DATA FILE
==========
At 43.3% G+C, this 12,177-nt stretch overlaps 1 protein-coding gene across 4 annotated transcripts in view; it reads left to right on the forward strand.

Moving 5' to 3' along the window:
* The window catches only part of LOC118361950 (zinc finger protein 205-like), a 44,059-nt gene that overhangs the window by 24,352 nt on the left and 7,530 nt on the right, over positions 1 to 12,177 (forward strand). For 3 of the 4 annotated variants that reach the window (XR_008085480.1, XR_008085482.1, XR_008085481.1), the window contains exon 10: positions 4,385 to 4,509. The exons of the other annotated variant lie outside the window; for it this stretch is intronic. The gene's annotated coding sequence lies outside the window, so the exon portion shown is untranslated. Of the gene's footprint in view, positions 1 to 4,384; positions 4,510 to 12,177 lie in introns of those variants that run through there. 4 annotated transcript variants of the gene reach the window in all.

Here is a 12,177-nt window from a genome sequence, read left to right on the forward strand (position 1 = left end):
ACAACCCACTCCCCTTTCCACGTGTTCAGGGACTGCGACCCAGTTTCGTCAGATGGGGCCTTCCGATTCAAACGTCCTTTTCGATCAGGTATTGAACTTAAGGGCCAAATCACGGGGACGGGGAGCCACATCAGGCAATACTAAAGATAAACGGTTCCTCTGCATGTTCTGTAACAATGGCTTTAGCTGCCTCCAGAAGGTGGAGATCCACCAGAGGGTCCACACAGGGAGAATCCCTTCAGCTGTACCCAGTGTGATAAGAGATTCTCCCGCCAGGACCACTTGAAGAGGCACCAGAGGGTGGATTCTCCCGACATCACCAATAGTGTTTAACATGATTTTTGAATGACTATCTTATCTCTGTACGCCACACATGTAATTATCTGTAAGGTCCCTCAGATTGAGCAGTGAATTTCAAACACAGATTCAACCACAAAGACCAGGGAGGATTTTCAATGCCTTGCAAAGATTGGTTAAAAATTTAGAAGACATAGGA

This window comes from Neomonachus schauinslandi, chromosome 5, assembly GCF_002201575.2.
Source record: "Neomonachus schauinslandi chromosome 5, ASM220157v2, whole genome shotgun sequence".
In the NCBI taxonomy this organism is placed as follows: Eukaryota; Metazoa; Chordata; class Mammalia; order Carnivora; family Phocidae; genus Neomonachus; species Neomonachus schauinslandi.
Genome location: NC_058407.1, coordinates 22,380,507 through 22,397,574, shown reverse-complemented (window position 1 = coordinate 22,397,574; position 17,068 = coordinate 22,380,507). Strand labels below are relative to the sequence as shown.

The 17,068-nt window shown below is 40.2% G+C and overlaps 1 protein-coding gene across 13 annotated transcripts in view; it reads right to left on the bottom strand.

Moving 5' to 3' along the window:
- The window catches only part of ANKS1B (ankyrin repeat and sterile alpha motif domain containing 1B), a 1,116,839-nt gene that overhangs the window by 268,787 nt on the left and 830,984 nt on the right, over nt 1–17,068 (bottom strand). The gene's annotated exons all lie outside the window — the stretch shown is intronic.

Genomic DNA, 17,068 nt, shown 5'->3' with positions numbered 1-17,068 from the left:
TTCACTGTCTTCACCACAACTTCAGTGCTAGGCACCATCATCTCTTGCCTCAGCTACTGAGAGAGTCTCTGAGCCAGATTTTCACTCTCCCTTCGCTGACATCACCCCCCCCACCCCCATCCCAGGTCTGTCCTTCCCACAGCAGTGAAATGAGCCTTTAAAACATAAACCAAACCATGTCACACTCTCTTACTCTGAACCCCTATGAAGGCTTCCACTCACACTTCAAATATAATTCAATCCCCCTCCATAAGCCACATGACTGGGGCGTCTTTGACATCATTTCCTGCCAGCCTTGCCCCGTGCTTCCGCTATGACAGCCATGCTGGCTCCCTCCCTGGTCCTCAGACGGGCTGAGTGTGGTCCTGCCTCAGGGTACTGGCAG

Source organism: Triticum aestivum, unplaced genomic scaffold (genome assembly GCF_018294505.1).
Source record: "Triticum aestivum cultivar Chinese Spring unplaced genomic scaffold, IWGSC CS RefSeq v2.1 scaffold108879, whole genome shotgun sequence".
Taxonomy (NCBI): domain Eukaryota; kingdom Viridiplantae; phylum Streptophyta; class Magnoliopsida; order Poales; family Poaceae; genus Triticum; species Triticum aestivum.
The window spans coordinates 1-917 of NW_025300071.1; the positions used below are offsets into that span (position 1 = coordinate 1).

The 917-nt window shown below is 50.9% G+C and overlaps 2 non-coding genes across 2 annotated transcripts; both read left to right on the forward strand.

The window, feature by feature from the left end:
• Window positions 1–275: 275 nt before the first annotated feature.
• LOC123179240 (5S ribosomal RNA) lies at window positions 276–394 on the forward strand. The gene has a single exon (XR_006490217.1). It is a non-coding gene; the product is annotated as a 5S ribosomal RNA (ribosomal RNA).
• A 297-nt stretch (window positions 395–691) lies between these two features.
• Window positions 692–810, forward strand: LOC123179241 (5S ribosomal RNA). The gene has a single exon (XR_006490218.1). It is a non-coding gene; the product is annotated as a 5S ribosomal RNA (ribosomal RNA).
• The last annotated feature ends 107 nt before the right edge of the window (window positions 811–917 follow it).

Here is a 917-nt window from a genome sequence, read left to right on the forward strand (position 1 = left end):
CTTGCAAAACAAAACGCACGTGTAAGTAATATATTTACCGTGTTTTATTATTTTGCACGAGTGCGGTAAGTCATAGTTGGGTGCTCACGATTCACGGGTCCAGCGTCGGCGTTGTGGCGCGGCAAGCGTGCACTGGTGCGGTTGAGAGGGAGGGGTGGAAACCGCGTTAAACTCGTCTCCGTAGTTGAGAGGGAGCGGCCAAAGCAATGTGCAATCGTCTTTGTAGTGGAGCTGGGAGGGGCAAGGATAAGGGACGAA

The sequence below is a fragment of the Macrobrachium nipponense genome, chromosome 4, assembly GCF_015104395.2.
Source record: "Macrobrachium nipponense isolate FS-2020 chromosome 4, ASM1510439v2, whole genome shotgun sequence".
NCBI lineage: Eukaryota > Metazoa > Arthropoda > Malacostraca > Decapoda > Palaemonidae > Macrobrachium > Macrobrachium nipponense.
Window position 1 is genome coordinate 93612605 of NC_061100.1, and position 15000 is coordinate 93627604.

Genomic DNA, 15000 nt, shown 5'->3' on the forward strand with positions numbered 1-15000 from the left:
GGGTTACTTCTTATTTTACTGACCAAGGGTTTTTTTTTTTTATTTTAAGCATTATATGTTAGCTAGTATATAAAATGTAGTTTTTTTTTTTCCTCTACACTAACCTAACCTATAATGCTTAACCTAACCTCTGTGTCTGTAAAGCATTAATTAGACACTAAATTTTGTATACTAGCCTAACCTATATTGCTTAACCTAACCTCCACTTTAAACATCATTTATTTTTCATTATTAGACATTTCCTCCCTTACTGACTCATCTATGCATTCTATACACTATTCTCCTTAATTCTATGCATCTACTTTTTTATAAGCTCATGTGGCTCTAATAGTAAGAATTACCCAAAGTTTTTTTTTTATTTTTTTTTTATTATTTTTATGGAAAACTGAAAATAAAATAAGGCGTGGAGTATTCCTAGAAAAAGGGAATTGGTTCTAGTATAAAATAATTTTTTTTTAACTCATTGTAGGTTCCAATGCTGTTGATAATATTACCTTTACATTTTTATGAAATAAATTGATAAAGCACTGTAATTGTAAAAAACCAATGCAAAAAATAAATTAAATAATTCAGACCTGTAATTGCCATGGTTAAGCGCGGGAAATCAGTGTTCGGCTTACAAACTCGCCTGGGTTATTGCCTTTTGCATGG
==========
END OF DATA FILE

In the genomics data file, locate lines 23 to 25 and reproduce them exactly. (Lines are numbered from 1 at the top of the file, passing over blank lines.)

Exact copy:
• A 297-nt stretch (window positions 395–691) lies between these two features.
• Window positions 692–810, forward strand: LOC123179241 (5S ribosomal RNA). The gene has a single exon (XR_006490218.1). It is a non-coding gene; the product is annotated as a 5S ribosomal RNA (ribosomal RNA).
• The last annotated feature ends 107 nt before the right edge of the window (window positions 811–917 follow it).